We always used the term “homeschooling”, but we were actually unschooled. We were not the “sit at the kitchen table from 9-noon” family. For most of my childhood, my siblings and I spent our days climbing trees, gardening, reading, making art, having scavenger hunts. We were almost never inside. There were so many books in my house, and we went to libraries at least once or twice a week. I loved to read. I was also obsessed with bugs and other creatures, so I spent a lot of my time collecting them (as pets) and observing them. (I was allowed to keep caterpillars until they became butterflies, but everything else had to be released after 3 days in captivity.)

Growing up in the 90s, home/unschooling wasn’t quite what it is now — or, at least, without the internet, it didn’t seem like it was. Where I grew up, the majority of the other home-schooled kids were kept at home for religious reasons. For this reason, my unschooling experience was fairly lonely. Most of my socialization came from programs at the local library (and a brief run at being a girl scout). These groups weren’t oriented toward home-schoolers, and I found that I didn’t really relate well to these kids who were supposedly my peers. I certainly had other kids to play with — we lived in a decent neighborhood and there were other families — but I had only a couple of close friends who were also unschooled.

Home/unschooling does not have to mean depriving a child of socialization, though. I do feel that I was undersocialized but that’s because of circumstance, rather than just being a side effect of home education. Today, there is no shortage of homeschooling groups, and kids can even take classes and participate in sports at the local public school, not to mention things like 4-H, dance, etc.

To wrap this up — I graduated from high school a year early, after taking a more regimented approach to my own education in my secondary years. (I was self-taught and enrolled Clonlara’s Homeschool program — which gave me a high school diploma.)

I am, overall, hugely grateful for my home/unschooling experience. There are some things that could have been better, of course, but the primary one is just that I would have liked to have been more social in my teens.

The other failing of my particular unschooling experience was the lack of math education, and I think it’s important for this to be a consideration to other unschooling families. Though I was reading at a college level by age 9, my math skills were never cultivated, which is a shame as I’m actually quite good at math. It took a lot of struggling once I re-entered traditional school (which I did for a short while in 8th and 9th grades and then again in college) to get caught up on what I’d missed having been unschooled. I still don’t know how to divide without a calculator. (Oddly enough, though, I’ve managed to become a successful adult without those skills.)

Today, home/unschooling parents (and parents considering home/unschooling) are so delighted when I tell them that I was unschooled. I defy a lot of the stereotypes by being a bubbly, outgoing, intelligent and well-adjusted adult, and I think that gives them hope. Based on my early public school experiences, I can tell you that I certainly wouldn’t be the person I am today if I hadn’t been given the privilege of unschooling.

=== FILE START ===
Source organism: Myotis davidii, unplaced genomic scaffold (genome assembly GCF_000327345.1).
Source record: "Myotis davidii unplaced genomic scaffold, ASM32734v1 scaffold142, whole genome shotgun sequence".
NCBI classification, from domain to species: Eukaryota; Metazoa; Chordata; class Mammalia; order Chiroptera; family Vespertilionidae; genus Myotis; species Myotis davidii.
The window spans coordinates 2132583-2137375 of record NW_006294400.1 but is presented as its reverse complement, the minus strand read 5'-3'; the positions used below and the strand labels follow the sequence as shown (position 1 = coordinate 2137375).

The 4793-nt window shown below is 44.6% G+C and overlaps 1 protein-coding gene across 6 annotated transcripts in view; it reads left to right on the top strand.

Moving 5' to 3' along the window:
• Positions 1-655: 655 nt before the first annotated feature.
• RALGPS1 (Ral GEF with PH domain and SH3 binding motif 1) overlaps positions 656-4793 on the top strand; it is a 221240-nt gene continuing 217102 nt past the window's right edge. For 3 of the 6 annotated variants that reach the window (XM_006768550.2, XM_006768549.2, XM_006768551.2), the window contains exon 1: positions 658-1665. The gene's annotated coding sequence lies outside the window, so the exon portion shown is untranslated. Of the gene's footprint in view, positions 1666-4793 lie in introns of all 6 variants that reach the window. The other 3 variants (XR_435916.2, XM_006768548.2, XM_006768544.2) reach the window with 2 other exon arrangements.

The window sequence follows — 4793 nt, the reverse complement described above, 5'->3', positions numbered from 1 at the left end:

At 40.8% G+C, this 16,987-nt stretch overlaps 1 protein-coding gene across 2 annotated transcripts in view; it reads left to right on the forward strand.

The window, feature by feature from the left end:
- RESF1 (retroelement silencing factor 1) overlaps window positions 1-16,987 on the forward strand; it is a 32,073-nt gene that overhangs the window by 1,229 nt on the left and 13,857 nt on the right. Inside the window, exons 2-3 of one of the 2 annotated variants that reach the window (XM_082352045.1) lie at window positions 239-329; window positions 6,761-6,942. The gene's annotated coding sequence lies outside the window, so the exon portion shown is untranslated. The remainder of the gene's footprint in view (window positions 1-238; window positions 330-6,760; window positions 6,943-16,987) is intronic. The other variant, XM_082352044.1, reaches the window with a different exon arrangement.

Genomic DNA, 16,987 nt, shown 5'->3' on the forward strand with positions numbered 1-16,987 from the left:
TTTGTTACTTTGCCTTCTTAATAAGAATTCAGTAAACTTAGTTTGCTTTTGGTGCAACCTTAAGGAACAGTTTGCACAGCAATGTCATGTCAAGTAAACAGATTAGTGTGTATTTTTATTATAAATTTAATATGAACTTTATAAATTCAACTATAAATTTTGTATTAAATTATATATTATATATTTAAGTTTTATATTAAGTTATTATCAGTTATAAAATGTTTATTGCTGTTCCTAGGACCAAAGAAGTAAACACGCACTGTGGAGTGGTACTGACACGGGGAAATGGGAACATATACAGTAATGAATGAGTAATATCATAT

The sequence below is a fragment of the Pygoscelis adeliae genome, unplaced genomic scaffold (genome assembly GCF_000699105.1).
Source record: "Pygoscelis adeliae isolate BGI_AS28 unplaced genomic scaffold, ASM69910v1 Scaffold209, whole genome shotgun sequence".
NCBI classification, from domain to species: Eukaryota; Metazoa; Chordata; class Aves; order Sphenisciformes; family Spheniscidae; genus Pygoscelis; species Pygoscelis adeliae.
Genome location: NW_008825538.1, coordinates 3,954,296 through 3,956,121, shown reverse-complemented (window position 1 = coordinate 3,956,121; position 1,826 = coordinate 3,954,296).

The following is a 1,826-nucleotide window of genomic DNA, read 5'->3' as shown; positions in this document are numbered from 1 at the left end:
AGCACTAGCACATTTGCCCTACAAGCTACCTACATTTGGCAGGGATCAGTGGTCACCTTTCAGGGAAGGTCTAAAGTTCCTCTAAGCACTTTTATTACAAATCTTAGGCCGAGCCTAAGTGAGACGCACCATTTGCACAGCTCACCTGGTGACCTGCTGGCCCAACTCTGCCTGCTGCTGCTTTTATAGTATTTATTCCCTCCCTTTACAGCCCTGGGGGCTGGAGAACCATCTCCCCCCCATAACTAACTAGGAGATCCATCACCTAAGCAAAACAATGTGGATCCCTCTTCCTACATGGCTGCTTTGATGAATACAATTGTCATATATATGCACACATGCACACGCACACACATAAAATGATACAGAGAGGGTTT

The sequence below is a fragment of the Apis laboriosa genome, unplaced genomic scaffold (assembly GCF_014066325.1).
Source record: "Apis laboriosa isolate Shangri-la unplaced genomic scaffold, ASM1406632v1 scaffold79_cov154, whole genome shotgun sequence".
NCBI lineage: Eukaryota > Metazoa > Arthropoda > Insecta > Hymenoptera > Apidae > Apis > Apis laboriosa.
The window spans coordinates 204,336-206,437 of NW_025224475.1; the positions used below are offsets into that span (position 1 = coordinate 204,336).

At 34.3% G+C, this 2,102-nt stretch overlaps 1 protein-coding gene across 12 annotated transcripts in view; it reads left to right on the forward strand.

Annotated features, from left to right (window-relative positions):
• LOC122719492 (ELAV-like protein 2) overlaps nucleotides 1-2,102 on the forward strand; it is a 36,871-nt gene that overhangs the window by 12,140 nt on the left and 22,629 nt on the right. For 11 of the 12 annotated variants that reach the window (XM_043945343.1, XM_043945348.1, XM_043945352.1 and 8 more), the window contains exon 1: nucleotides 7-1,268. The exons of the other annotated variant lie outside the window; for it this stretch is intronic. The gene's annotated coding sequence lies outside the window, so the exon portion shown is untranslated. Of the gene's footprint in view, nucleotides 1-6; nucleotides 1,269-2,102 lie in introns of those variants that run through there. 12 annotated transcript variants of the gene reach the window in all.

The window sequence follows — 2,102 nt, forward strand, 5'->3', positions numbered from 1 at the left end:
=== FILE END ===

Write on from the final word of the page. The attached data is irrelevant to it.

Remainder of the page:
I want to close by reiterating that I didn’t write this to attack our public school systems or the amazing people who dedicate their lives to teaching in them. I wrote this so that the many parents of young children out there who are considering educating their children at home would ideally gain some perspective/insight from someone who grew up unschooled and turned out okay.

If you’re one of those parents, please, please don’t hesitate to get in touch with me. I would love to talk to you more about alternative schooling.

Lastly: If you’re NOT a parent who has considered educating your child at home (or for whom it isn’t feasible), PLEASE don’t take this as an attack on your choices. I am in no way of the opinion that sending your children to traditional school means that you love them any less or that you’re not a good parent. No, no, no, no. Schooling our children, like every other aspect of parenting, is a very personal choice. It is up to each individual to determine what their child needs and fulfill those needs to the best of their abilities. For a great many of us, that means sending our children to traditional school while we work our day jobs. Ideally, though, you’re sitting down with them at the end of the day and educating them anyway. It takes a village and all that, but it starts at home.



The new end of the road!

Hello, archive-wanderer! I’ve made the few years prior to this point private. I started this blog in 2008, and much of my older stuff is outdated, irrelevant, and/or written in a voice that I no longer identify with. Oy vey.

Sorry to disappoint, peaches. I recommend subscribing so that you’ll be the first to know when I write something new. (And thanks for your interest in going way back.)